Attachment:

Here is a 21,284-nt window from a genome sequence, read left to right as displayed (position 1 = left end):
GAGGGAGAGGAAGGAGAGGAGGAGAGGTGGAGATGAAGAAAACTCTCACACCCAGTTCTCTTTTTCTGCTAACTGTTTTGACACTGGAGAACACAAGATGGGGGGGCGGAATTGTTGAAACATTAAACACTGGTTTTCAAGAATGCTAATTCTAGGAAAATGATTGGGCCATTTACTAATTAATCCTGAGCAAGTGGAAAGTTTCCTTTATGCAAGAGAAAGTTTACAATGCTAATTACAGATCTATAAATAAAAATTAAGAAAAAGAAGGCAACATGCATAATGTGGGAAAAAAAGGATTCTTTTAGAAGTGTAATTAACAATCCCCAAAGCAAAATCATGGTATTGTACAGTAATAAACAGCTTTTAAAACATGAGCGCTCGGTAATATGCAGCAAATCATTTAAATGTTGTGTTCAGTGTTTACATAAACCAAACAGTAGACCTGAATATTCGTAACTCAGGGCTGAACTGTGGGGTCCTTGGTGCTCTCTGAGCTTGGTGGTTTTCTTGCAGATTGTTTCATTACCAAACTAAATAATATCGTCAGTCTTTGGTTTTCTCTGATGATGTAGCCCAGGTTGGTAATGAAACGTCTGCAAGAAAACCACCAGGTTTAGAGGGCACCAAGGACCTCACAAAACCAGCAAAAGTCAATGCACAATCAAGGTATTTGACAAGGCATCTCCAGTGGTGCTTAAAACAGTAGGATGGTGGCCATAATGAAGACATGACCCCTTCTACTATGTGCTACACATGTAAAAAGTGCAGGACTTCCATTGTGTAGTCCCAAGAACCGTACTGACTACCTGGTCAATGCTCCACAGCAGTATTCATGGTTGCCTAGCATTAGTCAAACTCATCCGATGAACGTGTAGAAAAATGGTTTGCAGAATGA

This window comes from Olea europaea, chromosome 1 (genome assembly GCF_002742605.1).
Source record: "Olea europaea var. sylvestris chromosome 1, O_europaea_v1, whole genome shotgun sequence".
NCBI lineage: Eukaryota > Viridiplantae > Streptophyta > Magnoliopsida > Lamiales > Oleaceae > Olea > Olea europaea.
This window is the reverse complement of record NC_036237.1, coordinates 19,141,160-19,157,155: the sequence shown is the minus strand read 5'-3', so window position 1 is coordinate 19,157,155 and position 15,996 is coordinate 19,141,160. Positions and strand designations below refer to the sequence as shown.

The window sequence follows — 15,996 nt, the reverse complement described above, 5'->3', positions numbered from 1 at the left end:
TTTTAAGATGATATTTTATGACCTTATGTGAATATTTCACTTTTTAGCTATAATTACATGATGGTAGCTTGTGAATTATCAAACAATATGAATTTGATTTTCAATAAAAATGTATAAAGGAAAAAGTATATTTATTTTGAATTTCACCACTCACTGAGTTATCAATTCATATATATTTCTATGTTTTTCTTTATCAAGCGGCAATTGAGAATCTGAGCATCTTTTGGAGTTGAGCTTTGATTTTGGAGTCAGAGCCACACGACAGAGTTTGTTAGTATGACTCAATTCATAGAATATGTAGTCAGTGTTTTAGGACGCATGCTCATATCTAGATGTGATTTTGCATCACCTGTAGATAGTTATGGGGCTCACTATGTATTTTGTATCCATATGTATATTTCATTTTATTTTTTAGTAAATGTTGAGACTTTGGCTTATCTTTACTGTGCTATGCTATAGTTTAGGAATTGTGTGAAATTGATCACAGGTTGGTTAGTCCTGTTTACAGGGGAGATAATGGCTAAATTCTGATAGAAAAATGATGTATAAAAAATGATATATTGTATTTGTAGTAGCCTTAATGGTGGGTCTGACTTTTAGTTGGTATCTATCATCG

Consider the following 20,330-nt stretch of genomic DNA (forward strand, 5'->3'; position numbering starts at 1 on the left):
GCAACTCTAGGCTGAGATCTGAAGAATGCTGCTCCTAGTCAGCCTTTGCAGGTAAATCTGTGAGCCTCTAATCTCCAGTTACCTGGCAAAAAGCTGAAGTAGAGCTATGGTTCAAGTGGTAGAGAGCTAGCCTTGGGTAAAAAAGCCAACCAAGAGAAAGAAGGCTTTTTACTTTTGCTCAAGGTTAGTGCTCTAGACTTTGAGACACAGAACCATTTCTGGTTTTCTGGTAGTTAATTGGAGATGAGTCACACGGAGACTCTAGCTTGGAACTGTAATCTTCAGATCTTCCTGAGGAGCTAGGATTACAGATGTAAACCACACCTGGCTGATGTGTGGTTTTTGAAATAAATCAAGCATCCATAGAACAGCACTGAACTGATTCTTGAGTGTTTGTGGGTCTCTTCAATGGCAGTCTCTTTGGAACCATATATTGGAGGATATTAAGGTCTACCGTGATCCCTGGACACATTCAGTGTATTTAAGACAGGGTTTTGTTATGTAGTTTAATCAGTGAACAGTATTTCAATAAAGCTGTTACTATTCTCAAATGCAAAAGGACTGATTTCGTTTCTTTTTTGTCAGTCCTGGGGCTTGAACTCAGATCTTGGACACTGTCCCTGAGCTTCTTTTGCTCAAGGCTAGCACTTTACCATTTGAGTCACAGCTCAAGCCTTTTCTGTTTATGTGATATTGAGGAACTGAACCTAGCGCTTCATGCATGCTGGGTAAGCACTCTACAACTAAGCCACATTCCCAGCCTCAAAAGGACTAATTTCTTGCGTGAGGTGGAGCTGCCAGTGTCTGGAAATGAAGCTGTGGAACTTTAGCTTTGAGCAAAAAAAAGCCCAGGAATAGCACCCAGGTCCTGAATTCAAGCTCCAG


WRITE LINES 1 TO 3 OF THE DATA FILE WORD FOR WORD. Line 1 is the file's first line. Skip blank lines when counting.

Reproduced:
Here is a 21,284-nt window from a genome sequence, read left to right as displayed (position 1 = left end):
GAGGGAGAGGAAGGAGAGGAGGAGAGGTGGAGATGAAGAAAACTCTCACACCCAGTTCTCTTTTTCTGCTAACTGTTTTGACACTGGAGAACACAAGATGGGGGGGCGGAATTGTTGAAACATTAAACACTGGTTTTCAAGAATGCTAATTCTAGGAAAATGATTGGGCCATTTACTAATTAATCCTGAGCAAGTGGAAAGTTTCCTTTATGCAAGAGAAAGTTTACAATGCTAATTACAGATCTATAAATAAAAATTAAGAAAAAGAAGGCAACATGCATAATGTGGGAAAAAAAGGATTCTTTTAGAAGTGTAATTAACAATCCCCAAAGCAAAATCATGGTATTGTACAGTAATAAACAGCTTTTAAAACATGAGCGCTCGGTAATATGCAGCAAATCATTTAAATGTTGTGTTCAGTGTTTACATAAACCAAACAGTAGACCTGAATATTCGTAACTCAGGGCTGAACTGTGGGGTCCTTGGTGCTCTCTGAGCTTGGTGGTTTTCTTGCAGATTGTTTCATTACCAAACTAAATAATATCGTCAGTCTTTGGTTTTCTCTGATGATGTAGCCCAGGTTGGTAATGAAACGTCTGCAAGAAAACCACCAGGTTTAGAGGGCACCAAGGACCTCACAAAACCAGCAAAAGTCAATGCACAATCAAGGTATTTGACAAGGCATCTCCAGTGGTGCTTAAAACAGTAGGATGGTGGCCATAATGAAGACATGACCCCTTCTACTATGTGCTACACATGTAAAAAGTGCAGGACTTCCATTGTGTAGTCCCAAGAACCGTACTGACTACCTGGTCAATGCTCCACAGCAGTATTCATGGTTGCCTAGCATTAGTCAAACTCATCCGATGAACGTGTAGAAAAATGGTTTGCAGAATGA

This window comes from Olea europaea, chromosome 1 (genome assembly GCF_002742605.1).